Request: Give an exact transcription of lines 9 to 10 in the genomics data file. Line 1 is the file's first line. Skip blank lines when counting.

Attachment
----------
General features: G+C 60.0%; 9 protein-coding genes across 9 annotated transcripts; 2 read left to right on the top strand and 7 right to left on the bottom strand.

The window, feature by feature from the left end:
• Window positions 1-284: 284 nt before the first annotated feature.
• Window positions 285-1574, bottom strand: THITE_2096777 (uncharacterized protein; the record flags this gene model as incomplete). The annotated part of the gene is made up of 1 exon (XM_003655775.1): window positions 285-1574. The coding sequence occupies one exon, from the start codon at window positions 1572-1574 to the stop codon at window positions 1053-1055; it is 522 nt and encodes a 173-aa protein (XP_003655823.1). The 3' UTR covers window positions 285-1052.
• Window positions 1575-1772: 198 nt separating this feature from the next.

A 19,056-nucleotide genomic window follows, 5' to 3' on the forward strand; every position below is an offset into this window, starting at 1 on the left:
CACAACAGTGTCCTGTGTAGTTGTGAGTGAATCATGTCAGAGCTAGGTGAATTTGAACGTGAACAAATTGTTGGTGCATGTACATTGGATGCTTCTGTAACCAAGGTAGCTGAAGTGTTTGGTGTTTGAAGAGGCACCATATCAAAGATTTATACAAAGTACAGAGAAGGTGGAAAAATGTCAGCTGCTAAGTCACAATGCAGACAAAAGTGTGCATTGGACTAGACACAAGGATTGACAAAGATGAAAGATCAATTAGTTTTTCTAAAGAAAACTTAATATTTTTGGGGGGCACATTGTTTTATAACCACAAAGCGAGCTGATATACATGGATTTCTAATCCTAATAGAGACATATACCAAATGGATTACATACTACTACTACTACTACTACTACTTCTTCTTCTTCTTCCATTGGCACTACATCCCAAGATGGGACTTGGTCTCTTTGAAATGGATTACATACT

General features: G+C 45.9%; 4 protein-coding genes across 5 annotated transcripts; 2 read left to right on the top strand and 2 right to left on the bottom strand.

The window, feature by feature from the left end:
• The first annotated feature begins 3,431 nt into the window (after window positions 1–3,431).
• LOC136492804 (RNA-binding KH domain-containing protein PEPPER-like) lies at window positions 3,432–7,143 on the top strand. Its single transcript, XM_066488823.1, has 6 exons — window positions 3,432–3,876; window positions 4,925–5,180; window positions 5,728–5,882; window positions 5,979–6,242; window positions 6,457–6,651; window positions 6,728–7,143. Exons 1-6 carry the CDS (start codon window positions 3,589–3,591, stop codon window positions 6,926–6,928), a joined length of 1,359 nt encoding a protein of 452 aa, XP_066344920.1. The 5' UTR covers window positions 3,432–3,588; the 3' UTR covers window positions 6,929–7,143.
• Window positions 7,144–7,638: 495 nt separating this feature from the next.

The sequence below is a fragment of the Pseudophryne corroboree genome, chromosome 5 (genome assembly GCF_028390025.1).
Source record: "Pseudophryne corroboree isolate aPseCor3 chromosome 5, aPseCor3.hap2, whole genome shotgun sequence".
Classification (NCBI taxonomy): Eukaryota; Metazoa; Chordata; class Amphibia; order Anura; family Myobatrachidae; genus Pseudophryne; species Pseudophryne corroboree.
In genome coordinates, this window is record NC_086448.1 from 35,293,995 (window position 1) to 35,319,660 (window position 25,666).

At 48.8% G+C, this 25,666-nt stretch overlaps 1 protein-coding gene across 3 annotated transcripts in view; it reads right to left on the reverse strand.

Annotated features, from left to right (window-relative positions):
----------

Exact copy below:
The window, feature by feature from the left end:
• The first annotated feature begins 3,431 nt into the window (after window positions 1–3,431).